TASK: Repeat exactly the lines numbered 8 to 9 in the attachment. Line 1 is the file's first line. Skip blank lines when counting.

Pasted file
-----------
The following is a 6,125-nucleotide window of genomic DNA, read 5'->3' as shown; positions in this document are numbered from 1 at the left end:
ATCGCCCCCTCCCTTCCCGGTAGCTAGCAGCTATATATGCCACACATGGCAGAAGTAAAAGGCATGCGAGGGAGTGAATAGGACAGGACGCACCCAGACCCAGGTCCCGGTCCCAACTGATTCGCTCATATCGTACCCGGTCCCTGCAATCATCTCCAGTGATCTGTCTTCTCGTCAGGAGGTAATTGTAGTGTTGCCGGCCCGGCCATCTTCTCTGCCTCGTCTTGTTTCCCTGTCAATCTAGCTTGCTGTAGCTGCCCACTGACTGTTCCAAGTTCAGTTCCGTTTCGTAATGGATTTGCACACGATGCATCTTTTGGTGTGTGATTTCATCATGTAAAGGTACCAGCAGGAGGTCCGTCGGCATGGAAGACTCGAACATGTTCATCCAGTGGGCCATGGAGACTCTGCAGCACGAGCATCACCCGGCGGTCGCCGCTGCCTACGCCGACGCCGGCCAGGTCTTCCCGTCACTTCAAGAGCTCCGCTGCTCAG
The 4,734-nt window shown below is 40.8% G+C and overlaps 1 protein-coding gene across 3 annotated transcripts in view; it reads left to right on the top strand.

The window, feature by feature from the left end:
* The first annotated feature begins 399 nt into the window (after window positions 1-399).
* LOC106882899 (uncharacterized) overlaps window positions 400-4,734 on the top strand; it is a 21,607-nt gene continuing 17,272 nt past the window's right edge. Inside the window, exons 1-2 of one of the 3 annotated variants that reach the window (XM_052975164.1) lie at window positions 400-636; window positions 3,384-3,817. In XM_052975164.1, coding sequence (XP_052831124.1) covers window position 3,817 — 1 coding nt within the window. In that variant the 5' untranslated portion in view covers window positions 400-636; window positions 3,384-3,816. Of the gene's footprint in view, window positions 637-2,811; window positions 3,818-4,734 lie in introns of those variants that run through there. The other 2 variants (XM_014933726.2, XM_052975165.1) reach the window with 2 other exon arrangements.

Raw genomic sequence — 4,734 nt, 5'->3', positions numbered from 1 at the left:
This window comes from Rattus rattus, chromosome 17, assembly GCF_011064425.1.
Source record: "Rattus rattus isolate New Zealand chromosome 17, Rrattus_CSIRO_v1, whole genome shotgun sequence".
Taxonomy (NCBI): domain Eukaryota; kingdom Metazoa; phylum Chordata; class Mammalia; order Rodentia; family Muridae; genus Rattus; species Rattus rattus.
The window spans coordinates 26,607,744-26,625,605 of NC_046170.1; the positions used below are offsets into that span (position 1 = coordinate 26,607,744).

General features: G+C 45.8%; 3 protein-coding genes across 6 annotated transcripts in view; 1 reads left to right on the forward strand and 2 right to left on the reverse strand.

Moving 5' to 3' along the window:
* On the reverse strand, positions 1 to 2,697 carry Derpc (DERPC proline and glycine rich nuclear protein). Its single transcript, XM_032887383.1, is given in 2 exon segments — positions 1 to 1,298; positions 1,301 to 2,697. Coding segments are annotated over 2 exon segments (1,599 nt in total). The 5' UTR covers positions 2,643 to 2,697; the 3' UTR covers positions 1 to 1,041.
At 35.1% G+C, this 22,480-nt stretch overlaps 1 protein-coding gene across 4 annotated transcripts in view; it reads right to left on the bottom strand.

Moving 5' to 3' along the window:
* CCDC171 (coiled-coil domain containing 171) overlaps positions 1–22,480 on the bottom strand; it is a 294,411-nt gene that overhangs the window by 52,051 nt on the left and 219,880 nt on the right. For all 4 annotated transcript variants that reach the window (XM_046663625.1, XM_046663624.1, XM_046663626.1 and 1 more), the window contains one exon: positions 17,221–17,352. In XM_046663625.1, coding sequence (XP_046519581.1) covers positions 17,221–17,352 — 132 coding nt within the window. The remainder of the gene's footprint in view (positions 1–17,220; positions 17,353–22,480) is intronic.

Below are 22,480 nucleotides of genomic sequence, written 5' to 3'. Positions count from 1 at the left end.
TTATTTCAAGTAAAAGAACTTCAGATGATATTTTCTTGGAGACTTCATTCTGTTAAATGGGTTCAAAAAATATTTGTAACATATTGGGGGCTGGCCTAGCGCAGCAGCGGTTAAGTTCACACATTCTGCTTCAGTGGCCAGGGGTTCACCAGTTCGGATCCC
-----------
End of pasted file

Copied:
This window comes from Rattus rattus, chromosome 17, assembly GCF_011064425.1.
Source record: "Rattus rattus isolate New Zealand chromosome 17, Rrattus_CSIRO_v1, whole genome shotgun sequence".